A Brief History of Misogyny – J Holland

A friend of mine recommended this to me ages ago. I didn’t have much desire to read it. I don’t think I needed much help learning that the world is misogynistic. That much seems clear from just my ability to look about at the world around me. I certainly didn’t think I needed to dedicate this many pages to learning the facts of the matter.

Because that is all Jack Holland’s ‘A Brief History of Misogyny’ is. It can be looked at as a laundry list of the worst facts about human beings from the beginning to modern times. The book is rather intense, and there were certainly times where the absolute cruelty of what was being described made it hard to read.

As humans, we don’t have a lot to be proud of.

I agreed with the majority of the book. But I don’t think it was a very good book. I at some point began to have doubts about the author. The genesis of scepticism begins at a single kernel. To be clear the skepticism began with wondering why this author choose to be so damn gentle with early Roman Christianity and its misogyny (not to mention they way this book completely evades the Orthodox church and its misogyny). He goes so far as to paint Paul / Saul or Tarsus in an incredibly positive light.

Really?

One google rabbit-hole later and I find that there are some groups within the church that try to uphold Paul as a pro-gender-equality precursor. These people are demonstrably wrong.

But I want you to realize that the head of every man is Christ, and the head of the woman is man, and the head of Christ is God.

But I want you to realize that the head of every man is Christ, and the head of the woman is man, and the head of Christ is God.

Every man who prays or prophesies with his head covered dishonors his head.

But every woman who prays or prophesies with her head uncovered dishonors her head — it is the same as having her head shaved.

If a woman does not cover her head, she might as well have her hair cut off; but if it is a disgrace for a woman to have her hair cut off or her head shaved, then she should cover her head.

A man ought not cover his head, since he is in the image and the glory of God; but woman is the glory of man.

For man did not come from woman, but woman from man.

Neither was man created for women, but women for man.

Corinthians 11:3-9

Judge for yourselves: Is it proper for a woman to pray to God with her head uncovered?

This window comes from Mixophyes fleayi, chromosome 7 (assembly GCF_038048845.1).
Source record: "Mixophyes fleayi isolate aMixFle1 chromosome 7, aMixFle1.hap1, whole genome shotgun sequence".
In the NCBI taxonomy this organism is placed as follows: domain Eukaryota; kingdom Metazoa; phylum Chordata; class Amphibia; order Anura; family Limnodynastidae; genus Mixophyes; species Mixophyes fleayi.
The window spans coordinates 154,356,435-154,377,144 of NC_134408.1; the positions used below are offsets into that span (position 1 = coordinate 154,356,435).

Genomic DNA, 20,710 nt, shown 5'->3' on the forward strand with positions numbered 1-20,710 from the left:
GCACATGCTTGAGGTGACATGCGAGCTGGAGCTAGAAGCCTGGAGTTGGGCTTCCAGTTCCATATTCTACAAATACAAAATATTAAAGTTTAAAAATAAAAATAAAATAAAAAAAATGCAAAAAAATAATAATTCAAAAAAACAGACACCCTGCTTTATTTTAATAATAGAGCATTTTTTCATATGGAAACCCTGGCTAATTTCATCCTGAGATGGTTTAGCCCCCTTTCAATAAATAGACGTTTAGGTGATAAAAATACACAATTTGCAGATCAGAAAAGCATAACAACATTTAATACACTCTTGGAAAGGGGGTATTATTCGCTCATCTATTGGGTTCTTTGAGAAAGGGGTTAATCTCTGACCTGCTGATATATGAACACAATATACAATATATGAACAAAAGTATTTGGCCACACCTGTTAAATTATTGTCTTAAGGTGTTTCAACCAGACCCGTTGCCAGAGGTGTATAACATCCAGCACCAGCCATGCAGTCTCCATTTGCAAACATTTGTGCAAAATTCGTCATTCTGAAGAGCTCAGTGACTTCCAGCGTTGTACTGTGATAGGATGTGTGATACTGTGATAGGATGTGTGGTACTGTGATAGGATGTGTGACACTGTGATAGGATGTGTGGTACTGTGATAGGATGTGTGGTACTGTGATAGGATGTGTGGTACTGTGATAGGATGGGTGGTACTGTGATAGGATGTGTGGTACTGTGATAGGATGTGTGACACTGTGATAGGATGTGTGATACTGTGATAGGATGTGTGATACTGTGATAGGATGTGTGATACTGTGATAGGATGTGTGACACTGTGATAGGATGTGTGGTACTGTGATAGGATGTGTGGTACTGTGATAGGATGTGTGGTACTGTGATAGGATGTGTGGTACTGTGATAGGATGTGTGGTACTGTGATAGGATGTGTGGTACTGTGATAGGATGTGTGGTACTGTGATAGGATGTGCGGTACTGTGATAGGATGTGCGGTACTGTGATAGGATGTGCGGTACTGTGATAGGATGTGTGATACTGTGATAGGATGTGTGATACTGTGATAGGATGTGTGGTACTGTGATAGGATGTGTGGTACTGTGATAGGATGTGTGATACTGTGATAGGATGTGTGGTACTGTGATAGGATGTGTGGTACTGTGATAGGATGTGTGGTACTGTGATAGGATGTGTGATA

Doesn’t nature itself teach you that if a man has long hair it is a disgrace to him, but that if a woman has long hair, it is her glory?

For long hair is given to her as a covering.

If anyone is inclined to dispute this, we have no other practice, nor do the churches of God.

Corinthians 11:13-16

Let your women keep silence in the churches: for it is not permitted unto them to speak; but they are commanded to be under obedience as also saith the law.

And if they will learn any thing, let them ask their husbands at home: for it is a shame for women to speak in the church.

Corinthians 14:34-35

 

Sure, this isn’t the most damning evidence ever, but it isn’t exactly positive. Plus, ‘A Brief History of Misogyny’ never seems to give points to people merely being better than the norm around them, which would already be giving Paul more than he deserves. One wonder if this gets a pass simply for the author’s own religious beliefs.

Except, I don’t think the author is religious.

But I am not an expert on the bible. I am a little more well-versed in Greek mythology. Here there was a different kind of skepticism, one that asked to what extent the author was looking at the most heinous possible interpretations of the stories. My personal fascination with Greek Mythology is that the stories are so frequently awful that I have always doubted that the Greeks believed them at all (something I still don’t have a clear answer to). But nothing in my very brief university career looking at classics suggested that the ancients looked to myths for guidance. Myth’s were not Aesop’s fables. The notion that one should look at Greek mythology for an understanding of beliefs of the actual ancients Greeks seems a bit laughable. And then I wonder if there had been a Jack Holland who was a believer in this mythology with the same strength that he a modern person believed in the bible, we would have a different book in our hands.

But that is the even weird thing. From everything I can piece together from reading this book, Jack Holland is not terribly religious, or if he is, he isn’t all that kind to religion generally speaking. The whole thing just doesn’t make all that much sense to me. Fine.

There were other claims peppered here and there in the book that made me think that the author chose hyperbole over actual research. And he made claims that I don’t think he could actually back up if he needed to. Calling the Jack the Ripper ‘the world’s greatest misogynist’ might seem reasonable, but that is a statement with a burden of proof that you cannot actually meet. For that matter, no one can.

Proof is important when we are going to talk about serious topics. And the world is misogynistic enough without having to make claims we can’t actually back up. I should repeat, I (largely) didn’t disagree with this book. I just think we could have done a better job.

Frankly, I have no idea. And I am happy this way.

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